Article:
The Kindness of Strangers
Greg Meece, a litigation partner in Thompson & Knight in Houston, is fitting in time at the office in between physical therapy sessions as he recovers from an automobile accident. Meece says he is lucky that his spinal cord was not severed in the accident, and fortunate that bystanders came to his rescue. On Feb. 23, Meece was in Dallas to meet a client to prepare him for a deposition. Meece was driving a rental car on the North Dallas Tollway when the driver of an 18-wheeler lost control and rolled over onto Meece’s car. Meece says his spinal cord was injured in the accident. Bystanders removed him from the crushed vehicle and a former emergency room nurse at Parkland Health and Hospital System who happened to be driving by stabilized his neck at the accident scene. Meece says he was transported to Parkland Hospital, and at that point he didn’t know if he would walk again. However, he underwent surgery on Feb. 24 to reconstruct his spine, and two weeks later, walked out of the hospital and returned home to Sugar Land. In March, he spent two weeks in Methodist Sugar Land Hospital, where he had surgeries to repair muscles and underwent treatment for an infection. On March 29, Meece returned to his office at Thompson & Knight for some previously scheduled meetings with clients from Korea and Peru. “Since then, I’ve tried to come in a couple of days a week for a few hours a day. My energy isn’t back yet. . . . I can’t drive yet,” he says. He can walk, but recently started physical therapy to regain strength and movement. He has some numbness in his fingers and arms due to nerve damage from the accident, but says his doctors expect that to lessen over the next few months as his nerves regenerate. Meece says lawyers on the other side of the litigation he’s handling have been “incredibly understanding” and he has secured extensions to many deadlines. Also, lawyers at the firm have filled in for him when needed. Meece says he feels blessed by “phenomenal” support from his firm and particularly by the people who came to his aid in the minutes after the accident. “It was God putting those people there,” he says.
More Courts, Please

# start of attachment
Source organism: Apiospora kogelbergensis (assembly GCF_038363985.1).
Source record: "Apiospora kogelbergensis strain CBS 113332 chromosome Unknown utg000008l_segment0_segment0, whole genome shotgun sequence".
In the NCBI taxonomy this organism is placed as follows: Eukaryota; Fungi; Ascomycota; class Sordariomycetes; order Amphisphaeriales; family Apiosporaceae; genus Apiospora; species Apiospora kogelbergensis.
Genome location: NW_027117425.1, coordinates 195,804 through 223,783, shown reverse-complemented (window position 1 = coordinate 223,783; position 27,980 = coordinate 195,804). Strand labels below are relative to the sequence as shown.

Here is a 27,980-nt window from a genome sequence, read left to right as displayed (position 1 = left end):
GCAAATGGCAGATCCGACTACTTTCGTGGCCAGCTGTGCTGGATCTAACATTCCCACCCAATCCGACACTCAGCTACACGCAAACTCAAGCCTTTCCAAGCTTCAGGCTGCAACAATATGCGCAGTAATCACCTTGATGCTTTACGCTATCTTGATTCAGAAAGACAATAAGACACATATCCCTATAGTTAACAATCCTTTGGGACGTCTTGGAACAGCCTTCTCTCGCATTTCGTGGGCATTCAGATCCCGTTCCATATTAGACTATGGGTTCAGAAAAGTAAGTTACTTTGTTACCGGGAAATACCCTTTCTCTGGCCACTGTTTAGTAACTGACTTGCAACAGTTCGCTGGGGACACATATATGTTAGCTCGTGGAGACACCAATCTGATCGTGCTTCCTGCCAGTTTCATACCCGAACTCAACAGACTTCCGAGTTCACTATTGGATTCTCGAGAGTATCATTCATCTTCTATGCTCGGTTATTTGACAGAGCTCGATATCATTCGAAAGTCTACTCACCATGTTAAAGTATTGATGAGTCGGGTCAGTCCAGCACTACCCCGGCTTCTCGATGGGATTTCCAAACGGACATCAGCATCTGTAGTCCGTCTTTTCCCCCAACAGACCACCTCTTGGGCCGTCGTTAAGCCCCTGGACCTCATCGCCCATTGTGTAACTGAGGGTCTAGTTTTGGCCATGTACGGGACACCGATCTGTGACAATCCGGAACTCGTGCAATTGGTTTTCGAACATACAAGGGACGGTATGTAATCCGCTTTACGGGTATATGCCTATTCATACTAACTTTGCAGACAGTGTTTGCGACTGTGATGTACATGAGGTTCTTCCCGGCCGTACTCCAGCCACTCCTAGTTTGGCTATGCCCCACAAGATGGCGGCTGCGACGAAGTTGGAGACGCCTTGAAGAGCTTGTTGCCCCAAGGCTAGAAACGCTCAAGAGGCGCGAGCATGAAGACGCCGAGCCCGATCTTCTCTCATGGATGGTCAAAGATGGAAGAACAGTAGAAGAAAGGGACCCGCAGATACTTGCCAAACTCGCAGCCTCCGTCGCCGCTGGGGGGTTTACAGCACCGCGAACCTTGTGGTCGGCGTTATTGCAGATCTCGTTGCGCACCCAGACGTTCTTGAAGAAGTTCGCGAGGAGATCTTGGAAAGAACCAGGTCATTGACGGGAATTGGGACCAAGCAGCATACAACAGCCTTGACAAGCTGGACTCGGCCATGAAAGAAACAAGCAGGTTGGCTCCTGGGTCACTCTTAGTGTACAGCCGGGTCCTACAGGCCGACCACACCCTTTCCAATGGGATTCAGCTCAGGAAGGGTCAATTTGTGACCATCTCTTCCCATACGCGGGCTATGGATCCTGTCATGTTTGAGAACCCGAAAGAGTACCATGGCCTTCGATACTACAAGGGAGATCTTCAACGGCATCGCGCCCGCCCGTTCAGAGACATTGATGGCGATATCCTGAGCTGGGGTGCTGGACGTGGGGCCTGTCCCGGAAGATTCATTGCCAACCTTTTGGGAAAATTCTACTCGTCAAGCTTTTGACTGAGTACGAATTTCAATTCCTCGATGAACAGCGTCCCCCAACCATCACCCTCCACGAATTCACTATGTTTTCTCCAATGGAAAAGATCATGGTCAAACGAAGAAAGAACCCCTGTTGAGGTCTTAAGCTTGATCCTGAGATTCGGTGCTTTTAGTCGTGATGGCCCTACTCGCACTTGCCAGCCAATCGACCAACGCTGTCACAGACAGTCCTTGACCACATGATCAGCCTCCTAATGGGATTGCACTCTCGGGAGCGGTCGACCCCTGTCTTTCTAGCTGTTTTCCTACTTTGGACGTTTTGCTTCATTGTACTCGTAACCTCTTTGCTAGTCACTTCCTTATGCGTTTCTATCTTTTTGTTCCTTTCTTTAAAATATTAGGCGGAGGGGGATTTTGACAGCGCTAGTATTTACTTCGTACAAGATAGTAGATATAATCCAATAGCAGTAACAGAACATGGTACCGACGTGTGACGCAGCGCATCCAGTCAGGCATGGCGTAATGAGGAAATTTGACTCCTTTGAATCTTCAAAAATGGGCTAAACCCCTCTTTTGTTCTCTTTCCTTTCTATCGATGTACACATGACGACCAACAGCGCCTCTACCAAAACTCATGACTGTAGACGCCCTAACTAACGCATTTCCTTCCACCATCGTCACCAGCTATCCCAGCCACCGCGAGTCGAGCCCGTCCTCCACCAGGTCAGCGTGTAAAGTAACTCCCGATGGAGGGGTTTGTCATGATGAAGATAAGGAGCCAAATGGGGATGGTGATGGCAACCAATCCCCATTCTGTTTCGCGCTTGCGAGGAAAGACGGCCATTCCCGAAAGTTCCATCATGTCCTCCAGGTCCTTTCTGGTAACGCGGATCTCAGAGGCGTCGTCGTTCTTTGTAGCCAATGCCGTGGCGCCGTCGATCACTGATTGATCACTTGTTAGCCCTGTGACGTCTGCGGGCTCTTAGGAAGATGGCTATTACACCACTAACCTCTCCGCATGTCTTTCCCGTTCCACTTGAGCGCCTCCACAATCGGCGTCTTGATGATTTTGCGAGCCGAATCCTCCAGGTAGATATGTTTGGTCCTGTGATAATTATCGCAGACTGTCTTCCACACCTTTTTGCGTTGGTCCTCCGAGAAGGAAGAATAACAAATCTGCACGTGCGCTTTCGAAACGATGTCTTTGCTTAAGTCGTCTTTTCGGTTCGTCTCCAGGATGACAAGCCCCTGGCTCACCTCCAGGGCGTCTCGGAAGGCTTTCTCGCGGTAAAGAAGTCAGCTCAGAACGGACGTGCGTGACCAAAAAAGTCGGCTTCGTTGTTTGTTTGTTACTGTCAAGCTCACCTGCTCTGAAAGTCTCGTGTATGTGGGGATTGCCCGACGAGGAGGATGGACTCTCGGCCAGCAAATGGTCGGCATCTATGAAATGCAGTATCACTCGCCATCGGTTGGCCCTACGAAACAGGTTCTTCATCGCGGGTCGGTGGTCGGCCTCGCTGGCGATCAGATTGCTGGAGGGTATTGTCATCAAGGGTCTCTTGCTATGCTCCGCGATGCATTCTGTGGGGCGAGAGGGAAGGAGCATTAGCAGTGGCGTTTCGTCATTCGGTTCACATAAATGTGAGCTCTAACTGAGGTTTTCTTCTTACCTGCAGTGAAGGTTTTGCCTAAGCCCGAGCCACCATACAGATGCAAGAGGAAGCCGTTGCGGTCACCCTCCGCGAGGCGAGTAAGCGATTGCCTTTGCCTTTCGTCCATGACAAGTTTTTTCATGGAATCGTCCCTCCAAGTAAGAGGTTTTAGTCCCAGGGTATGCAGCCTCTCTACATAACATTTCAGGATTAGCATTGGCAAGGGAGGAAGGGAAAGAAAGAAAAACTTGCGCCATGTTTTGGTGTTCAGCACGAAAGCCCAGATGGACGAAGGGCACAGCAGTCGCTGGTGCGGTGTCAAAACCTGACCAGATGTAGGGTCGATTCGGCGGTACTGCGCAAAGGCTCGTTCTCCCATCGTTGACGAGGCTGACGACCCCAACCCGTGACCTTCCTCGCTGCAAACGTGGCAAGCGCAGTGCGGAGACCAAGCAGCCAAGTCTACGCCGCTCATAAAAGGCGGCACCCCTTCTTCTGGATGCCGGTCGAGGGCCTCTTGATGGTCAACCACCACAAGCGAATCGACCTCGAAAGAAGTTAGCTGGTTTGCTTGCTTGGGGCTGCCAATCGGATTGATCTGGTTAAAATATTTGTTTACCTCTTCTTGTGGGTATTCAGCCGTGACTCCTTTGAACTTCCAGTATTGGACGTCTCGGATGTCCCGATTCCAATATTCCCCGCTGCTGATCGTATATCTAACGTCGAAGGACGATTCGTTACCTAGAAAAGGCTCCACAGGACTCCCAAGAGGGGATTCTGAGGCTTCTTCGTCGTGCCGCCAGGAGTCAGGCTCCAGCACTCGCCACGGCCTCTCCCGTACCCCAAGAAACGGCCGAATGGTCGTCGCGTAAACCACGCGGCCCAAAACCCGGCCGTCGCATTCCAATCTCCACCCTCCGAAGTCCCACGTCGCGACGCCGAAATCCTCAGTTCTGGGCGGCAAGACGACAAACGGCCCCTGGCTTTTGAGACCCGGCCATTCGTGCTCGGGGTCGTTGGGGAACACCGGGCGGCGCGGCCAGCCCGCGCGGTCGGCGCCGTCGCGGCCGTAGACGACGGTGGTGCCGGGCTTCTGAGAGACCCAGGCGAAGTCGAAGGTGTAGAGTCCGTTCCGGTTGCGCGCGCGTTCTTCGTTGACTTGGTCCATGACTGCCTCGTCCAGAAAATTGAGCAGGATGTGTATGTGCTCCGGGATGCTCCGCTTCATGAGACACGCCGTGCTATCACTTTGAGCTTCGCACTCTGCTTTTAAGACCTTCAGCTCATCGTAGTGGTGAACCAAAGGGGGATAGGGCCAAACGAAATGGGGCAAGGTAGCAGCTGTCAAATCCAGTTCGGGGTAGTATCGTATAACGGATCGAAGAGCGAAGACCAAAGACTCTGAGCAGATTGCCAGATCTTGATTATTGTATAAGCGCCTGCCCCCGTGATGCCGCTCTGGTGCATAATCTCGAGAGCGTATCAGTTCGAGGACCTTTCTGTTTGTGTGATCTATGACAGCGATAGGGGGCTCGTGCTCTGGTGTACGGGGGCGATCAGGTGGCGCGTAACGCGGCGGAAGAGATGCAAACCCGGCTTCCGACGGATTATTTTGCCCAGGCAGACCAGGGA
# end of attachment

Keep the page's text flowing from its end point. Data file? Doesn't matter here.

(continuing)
Judge Rex Emerson of the 198th District Court says a group of nine county judges around his Hill Country jurisdiction agree the area needs two more district courts. “Our citizens are having a hard time moving their cases through the justice system,” explains Emerson. “Our real concern is people having access to the justice system in a timely manner.” The region currently has two district courts: The 198th covers Edwards, Kimble, Kerr, McCulloch, Mason and Menard counties, while 216th District Judge Keith Williams ‘ court covers Bandera, Gillespie, Kendall and Kerr counties. At an April 16 meeting, county judges from all nine counties agreed that the two courts need help, says Emerson. “I think what’s happening is in the 216th, because of the rapid growth of the counties, Judge Williams’ dockets are out of control. They’re working 10, 12 hours a day, five days a week,” he says. Emerson’s district has a different problem: He says he’s on the road by 6:30 a.m. every workday to make the rounds to his six counties. He normally drives between 1,500 and 2,000 miles each week. It’s getting harder to set timely trial dates in both jurisdictions, Emerson says. The county judges think if the Texas Legislature created two more district courts for the region, it would “increase the court access,” he says. Emerson notes there’s another meeting to discuss the idea on May 7. Emerson says Kerr County Judge Pat Tinsley organized the April 16 meeting. Williams did not return a telephone call seeking comment. Tinsley could not be reached before presstime.
Up in Austin
Cox Smith Matthews of San Antonio boosted the size of its Austin office by adding three shareholders who formerly were partners in K&L Gates ‘ Austin office. The new shareholders are Keith Shuley , who joined the real estate group; Phillip Slinkard , who joined the corporate group; and Mary Schaerdal Dietz , who does business and commercial litigation. Dietz joined Cox Smith on April 16, while Shuley and Slinkard joined a week earlier. Shuley, managing shareholder of the Austin office, says he moved to Cox Smith because he wanted to practice at a Texas-focused firm. “K&L is a great firm, but it has a very international practice and my clients didn’t really need that, so I was looking for a firm that wanted to be a Texas firm and saw that as its primary focus,” he says. Shuley, who does a lot of environmental work, says his clients include HollyFrontier Corp. of Dallas and AutoZone Inc. of Memphis. Shuley says he, Slinkard and Dietz were each independently considering new firms, and it’s happenstance that they all joined Cox Smith at the same time. Slinkard and Dietz did not return telephone messages. Neither did Jack Erskine , administrative partner in Austin for K&L Gates. Jamie Smith , managing director of 130-lawyer Cox Smith, says he’s excited the firm hired “talented lawyers with great clients that fit well into our collection of services.”